Fantastical wrote: ↑
People talks about additional leverage with real estate investment purchase all the time.

But with the stress test, the only additional mortgage from a purchase of investment property is = Amount of yearly rent x 5?

Say, a property worth $1 million can be rented for $3k per month.....so the purchase of that investment property would really just allow the buyer to get a mortgage of $180,000 ($3k x 12 x 5).....which is fairly small in relation to a $1 million investment.
Deal Addict
Sep 13, 2016
3464 posts
2238 upvotes
Mississauga
I understand it works like this.
> Lets say your current income is 8K a month, before taxes.
> The market rates for rent for the investment property you are buying is 2K a month. Minus say 500 towards condo maintenance etc.
> So the bank would add this and consider 8K+1.5K to be your net income.
> Now income to debt ratio calculations would apply on 9.5K income a month.
Any current mortgage, and other debt that you have would reduce the amount of mortgage you can get.
Sr. Member
Nov 8, 2011
764 posts
495 upvotes
Etobicoke
IndyBeak wrote: I understand it works like this.
> Lets say your current income is 8K a month, before taxes.
> The market rates for rent for the investment property you are buying is 2K a month. Minus say 500 towards condo maintenance etc.
> So the bank would add this and consider 8K+1.5K to be your net income.
> Now income to debt ratio calculations would apply on 9.5K income a month.
Any current mortgage, and other debt that you have would reduce the amount of mortgage you can get.
This is my understanding as well.
Sr. Member
Nov 8, 2011
764 posts
495 upvotes
Etobicoke
bomber17 wrote: Nope. Principal residence mortgage rate for house 2. Do it all the time. The best part is, the previous mortgage is still tagged as principal residence so you get lower rates for both. Then just keep buying houses and switching principal residence. Using rental offset to cover mortgage payments. This is how people keep buying houses. Just front up the 20% DP per house.
Thank you, this helps. So when your mortgage is up for renewal, at that time the property not declared as principal residence would be hit with higher interest rates, correct?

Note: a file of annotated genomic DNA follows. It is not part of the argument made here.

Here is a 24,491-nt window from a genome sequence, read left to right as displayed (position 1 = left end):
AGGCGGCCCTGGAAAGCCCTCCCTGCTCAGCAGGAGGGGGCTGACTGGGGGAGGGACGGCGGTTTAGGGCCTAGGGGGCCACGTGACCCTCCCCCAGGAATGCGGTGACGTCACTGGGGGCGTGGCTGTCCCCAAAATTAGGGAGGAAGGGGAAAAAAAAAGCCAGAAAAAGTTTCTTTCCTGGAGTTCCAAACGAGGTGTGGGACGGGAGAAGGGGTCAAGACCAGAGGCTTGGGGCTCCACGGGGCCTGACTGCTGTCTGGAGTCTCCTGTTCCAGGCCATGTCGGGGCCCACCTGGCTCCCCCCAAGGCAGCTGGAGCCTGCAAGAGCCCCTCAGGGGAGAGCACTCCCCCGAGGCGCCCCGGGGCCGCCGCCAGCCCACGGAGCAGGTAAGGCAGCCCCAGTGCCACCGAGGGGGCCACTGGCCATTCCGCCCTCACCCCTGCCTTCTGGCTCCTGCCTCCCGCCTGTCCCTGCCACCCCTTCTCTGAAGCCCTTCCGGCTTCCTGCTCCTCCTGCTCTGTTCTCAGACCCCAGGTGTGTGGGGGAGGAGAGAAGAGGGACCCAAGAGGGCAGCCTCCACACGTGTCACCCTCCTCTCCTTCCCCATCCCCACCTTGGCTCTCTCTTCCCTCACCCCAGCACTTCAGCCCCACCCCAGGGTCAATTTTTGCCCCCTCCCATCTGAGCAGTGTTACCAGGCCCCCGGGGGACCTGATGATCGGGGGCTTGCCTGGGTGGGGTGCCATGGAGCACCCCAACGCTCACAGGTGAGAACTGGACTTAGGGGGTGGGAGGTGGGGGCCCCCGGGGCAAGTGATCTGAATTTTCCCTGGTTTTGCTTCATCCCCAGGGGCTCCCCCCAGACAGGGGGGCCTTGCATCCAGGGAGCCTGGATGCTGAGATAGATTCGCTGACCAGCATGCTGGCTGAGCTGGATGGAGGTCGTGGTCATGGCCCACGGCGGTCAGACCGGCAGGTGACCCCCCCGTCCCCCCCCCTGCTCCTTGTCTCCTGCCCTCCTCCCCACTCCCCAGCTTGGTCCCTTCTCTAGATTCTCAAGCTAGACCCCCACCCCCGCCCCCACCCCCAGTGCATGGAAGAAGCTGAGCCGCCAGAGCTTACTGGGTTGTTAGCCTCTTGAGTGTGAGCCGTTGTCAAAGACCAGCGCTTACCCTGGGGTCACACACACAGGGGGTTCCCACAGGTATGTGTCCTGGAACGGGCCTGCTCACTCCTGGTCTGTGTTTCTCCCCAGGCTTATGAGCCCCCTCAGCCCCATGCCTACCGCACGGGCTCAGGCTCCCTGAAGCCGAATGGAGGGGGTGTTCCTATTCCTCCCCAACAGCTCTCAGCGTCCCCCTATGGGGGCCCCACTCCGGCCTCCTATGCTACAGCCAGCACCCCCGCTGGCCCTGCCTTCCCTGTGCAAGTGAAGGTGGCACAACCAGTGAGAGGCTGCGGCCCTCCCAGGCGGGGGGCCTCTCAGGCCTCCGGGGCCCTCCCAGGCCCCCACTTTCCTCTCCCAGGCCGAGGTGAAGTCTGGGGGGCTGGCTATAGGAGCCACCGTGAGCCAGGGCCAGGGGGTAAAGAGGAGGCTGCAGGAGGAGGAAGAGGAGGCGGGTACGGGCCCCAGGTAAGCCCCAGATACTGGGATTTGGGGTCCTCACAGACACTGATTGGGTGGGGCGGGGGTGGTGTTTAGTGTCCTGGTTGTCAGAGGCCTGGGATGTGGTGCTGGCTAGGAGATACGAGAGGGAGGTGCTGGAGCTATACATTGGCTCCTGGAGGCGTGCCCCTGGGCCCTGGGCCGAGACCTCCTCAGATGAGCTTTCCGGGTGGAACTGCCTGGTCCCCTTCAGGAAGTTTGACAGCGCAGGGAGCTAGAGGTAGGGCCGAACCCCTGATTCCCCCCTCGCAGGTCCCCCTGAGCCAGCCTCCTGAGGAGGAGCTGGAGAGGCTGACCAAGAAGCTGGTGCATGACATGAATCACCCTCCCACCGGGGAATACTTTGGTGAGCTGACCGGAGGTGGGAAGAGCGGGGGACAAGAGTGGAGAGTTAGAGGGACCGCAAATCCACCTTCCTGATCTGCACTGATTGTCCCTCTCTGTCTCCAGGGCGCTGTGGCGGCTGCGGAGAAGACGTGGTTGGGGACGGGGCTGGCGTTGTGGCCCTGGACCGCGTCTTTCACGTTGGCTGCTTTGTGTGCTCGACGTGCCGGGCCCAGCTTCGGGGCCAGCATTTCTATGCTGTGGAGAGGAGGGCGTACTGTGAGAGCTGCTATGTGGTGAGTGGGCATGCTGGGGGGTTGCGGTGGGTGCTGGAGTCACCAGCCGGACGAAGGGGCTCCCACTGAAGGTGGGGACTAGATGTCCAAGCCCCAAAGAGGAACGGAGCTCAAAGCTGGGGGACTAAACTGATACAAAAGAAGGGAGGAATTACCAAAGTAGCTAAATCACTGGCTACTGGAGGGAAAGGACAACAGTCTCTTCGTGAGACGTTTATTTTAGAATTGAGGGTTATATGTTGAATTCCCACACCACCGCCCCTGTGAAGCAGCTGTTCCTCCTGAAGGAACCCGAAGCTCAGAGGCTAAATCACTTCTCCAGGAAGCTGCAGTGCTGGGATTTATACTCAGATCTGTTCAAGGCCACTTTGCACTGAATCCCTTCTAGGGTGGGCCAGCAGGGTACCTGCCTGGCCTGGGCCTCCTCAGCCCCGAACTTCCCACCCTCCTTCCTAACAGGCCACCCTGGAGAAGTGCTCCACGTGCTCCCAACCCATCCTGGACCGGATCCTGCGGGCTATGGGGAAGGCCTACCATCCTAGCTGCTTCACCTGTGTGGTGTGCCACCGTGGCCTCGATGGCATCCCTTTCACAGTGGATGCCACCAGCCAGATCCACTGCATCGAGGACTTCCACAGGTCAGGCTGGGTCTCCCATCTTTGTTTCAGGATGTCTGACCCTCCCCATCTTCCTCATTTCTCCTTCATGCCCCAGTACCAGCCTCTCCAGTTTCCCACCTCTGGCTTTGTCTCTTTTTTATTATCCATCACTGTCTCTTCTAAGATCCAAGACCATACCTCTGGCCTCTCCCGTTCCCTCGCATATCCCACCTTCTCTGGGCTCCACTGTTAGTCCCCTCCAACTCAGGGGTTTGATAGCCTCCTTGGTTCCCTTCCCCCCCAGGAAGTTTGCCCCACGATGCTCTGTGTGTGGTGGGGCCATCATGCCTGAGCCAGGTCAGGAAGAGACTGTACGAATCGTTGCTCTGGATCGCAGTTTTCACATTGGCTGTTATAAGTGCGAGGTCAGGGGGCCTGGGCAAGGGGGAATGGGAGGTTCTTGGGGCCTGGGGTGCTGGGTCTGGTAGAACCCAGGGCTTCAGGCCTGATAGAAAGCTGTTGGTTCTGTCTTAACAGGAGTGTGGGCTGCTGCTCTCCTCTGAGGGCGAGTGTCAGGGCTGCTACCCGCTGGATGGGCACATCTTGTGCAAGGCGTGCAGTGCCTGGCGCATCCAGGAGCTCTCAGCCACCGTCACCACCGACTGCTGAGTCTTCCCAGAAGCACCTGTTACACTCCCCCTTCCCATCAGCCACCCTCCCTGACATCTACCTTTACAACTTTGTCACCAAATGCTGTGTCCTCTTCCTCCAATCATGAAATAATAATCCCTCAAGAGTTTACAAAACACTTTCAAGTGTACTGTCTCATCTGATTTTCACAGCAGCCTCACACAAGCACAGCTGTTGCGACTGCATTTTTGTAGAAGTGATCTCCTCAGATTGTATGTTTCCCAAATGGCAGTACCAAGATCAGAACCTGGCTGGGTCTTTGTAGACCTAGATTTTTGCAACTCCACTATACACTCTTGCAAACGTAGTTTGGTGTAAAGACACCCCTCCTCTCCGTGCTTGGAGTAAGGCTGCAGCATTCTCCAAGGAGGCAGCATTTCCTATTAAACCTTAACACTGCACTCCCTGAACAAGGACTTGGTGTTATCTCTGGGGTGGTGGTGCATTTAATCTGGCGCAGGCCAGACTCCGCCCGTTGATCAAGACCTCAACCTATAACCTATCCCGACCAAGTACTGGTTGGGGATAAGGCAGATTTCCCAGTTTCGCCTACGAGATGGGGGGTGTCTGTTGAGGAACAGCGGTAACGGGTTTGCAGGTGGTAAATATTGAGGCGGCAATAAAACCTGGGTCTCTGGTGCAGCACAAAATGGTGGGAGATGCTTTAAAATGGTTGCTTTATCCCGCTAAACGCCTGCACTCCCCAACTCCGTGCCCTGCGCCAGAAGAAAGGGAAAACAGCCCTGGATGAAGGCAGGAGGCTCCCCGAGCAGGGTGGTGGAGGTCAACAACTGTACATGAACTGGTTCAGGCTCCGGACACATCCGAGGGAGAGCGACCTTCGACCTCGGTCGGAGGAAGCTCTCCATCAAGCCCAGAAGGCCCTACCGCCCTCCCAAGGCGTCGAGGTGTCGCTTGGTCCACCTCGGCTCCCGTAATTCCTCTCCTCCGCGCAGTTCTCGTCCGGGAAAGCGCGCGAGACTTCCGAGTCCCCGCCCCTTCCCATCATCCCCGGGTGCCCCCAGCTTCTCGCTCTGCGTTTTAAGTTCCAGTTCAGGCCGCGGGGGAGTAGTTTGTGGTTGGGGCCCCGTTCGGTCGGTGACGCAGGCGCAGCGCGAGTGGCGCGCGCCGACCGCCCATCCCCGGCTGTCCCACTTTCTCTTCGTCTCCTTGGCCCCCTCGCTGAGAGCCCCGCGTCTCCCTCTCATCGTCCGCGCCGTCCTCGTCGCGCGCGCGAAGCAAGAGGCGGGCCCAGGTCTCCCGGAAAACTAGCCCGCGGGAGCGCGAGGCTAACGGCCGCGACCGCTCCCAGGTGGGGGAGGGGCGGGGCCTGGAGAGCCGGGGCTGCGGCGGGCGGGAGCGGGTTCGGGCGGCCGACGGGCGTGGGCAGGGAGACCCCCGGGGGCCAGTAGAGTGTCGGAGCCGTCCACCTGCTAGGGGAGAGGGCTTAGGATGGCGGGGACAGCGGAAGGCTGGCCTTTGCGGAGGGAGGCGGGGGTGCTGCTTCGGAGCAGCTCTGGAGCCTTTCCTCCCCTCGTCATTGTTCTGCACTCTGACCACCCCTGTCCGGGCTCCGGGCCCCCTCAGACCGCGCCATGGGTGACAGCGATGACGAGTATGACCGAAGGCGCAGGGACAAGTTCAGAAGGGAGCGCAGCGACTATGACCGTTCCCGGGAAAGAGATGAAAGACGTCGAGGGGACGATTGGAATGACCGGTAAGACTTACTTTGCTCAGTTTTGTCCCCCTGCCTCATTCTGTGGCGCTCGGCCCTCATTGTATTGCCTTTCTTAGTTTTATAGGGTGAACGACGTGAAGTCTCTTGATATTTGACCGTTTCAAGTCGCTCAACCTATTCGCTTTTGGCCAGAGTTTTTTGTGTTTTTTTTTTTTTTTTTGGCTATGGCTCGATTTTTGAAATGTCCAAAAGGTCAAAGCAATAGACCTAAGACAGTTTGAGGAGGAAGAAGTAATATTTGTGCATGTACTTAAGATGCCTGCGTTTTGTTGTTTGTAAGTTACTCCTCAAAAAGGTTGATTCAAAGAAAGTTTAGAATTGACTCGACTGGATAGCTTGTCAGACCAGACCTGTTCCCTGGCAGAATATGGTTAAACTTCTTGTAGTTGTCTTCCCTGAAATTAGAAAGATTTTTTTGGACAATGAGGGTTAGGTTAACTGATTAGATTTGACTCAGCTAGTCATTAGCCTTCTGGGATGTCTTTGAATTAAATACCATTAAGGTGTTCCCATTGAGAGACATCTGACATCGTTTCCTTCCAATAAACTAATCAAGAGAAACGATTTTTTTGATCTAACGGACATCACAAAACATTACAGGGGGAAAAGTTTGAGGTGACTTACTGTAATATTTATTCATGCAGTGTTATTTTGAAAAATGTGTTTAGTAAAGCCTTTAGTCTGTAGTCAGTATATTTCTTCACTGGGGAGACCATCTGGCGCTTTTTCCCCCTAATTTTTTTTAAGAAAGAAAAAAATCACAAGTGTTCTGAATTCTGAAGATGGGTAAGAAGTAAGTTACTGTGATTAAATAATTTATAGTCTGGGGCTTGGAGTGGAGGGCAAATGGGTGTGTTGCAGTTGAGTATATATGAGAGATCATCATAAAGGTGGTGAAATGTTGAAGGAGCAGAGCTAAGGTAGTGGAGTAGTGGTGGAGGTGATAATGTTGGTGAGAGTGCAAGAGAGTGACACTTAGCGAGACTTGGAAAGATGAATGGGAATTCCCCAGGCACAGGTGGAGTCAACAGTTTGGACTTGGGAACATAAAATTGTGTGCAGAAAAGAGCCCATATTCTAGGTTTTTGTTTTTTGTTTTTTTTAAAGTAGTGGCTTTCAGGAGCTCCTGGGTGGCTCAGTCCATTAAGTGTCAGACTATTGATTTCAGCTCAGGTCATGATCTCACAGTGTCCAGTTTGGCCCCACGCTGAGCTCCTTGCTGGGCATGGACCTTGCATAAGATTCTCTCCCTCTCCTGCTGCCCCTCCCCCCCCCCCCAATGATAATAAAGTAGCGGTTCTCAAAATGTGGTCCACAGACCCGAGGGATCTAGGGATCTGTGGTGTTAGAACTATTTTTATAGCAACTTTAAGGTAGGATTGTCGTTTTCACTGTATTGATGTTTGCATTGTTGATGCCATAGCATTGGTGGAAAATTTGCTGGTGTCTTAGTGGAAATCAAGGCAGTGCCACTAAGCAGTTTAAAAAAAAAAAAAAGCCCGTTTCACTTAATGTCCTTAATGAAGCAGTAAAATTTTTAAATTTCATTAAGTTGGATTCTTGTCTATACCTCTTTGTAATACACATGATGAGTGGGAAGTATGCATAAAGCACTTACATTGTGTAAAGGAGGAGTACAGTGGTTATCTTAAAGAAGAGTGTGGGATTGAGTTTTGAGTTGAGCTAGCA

Deal Fanatic
Apr 5, 2016
5978 posts
4425 upvotes
Calgary/Vancouver
DToronto wrote: Thank you, this helps. So when your mortgage is up for renewal, at that time the property not declared as principal residence would be hit with higher interest rates, correct?
Yes, if it was originally done as a rental property, it will be renewed with higher rates.

However, if it is indeed a principal residence, you could tell the bank you switched properties, they will get you to sign a declaration of resident occupancy. One note though, they may then tag the remaining properties as rental then, so YMMV.
Deal Fanatic
Apr 5, 2016
5978 posts
4425 upvotes
Calgary/Vancouver
Some banks allow rental offsets. For example

$600k condo with 20% down
$480k mtg = $2633/mo

$3000 rent - $2633 - $150 pptx - $100 heat - $400 condo fee = -283 shortfall

Then you minus $283 from your income. We pretty much eliminated a $480k mtg with expenses out of your debt servicing.
Jr. Member
Dec 3, 2017
189 posts
142 upvotes
IndyBeak wrote: I understand it works like this.
> Lets say your current income is 8K a month, before taxes.
> The market rates for rent for the investment property you are buying is 2K a month. Minus say 500 towards condo maintenance etc.
> So the bank would add this and consider 8K+1.5K to be your net income.
> Now income to debt ratio calculations would apply on 9.5K income a month.
Any current mortgage, and other debt that you have would reduce the amount of mortgage you can get.
The bank only calculates 50% of your rental income as revenue.
Deal Addict
May 23, 2006
1574 posts
587 upvotes
Vancouver
Which bank would do that? and would that result in higher interest rate?

This essentially by pass the 5 x income stress test.
bomber17 wrote: Some banks allow rental offsets. For example

$600k condo with 20% down
$480k mtg = $2633/mo

$3000 rent - $2633 - $150 pptx - $100 heat - $400 condo fee = -283 shortfall

Then you minus $283 from your income. We pretty much eliminated a $480k mtg with expenses out of your debt servicing.
Deal Fanatic
Apr 5, 2016
5978 posts
4425 upvotes
Calgary/Vancouver
mdarwash wrote: The bank only calculates 50% of your rental income as revenue.
Certain banks like BMO take 80% rental income for GVA/GTA properties. Everywhere else is indeed 50%.
Fantastical wrote: Which bank would do that? and would that result in higher interest rate?

This essentially by pass the 5 x income stress test.
There are a couple banks that do rental offsets but I can't remember which ones. I know for sure BMO is one of them. I think RBC as well. If it's a new rental property, then you'll be subjected to rental property interest rate, which is really only 0.1-0.2% difference. If the subject property is primary residence, then no higher interest rate.
Jr. Member
Oct 10, 2020
114 posts
73 upvotes
sorry to hijack this post but question - how does mortgage interest rate change if your first property = investment property? So living at home, and getting a place for the purpose of investing
Member
Feb 15, 2018
444 posts
546 upvotes
Edmonton
mdarwash wrote: The bank only calculates 50% of your rental income as revenue.
Different lenders calculate rental income offset differently. OP needs to talk to a mortgage broker who specializes in these types of mortgage. Think Financial gave me 100% rental offset a few years ago - not sure if that is still the case these days.
Edmonton area Realtor